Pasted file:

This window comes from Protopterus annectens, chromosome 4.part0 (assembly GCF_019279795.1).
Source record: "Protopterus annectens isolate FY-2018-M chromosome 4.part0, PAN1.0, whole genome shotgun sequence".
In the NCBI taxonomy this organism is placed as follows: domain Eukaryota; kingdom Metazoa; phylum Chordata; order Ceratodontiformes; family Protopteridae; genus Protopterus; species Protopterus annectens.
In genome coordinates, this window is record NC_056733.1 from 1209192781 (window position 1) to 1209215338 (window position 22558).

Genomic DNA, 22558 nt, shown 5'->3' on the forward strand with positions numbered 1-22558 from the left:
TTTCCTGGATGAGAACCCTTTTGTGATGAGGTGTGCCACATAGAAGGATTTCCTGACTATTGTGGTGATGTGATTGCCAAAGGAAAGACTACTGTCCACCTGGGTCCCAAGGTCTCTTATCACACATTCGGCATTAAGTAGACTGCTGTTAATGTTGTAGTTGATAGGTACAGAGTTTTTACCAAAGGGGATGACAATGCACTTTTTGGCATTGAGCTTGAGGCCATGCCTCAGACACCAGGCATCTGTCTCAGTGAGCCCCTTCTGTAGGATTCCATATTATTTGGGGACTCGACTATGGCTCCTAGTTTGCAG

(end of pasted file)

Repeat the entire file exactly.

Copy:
This window comes from Protopterus annectens, chromosome 4.part0 (assembly GCF_019279795.1).
Source record: "Protopterus annectens isolate FY-2018-M chromosome 4.part0, PAN1.0, whole genome shotgun sequence".
In the NCBI taxonomy this organism is placed as follows: domain Eukaryota; kingdom Metazoa; phylum Chordata; order Ceratodontiformes; family Protopteridae; genus Protopterus; species Protopterus annectens.
In genome coordinates, this window is record NC_056733.1 from 1209192781 (window position 1) to 1209215338 (window position 22558).

Genomic DNA, 22558 nt, shown 5'->3' on the forward strand with positions numbered 1-22558 from the left:
TTTCCTGGATGAGAACCCTTTTGTGATGAGGTGTGCCACATAGAAGGATTTCCTGACTATTGTGGTGATGTGATTGCCAAAGGAAAGACTACTGTCCACCTGGGTCCCAAGGTCTCTTATCACACATTCGGCATTAAGTAGACTGCTGTTAATGTTGTAGTTGATAGGTACAGAGTTTTTACCAAAGGGGATGACAATGCACTTTTTGGCATTGAGCTTGAGGCCATGCCTCAGACACCAGGCATCTGTCTCAGTGAGCCCCTTCTGTAGGATTCCATATTATTTGGGGACTCGACTATGGCTCCTAGTTTGCAG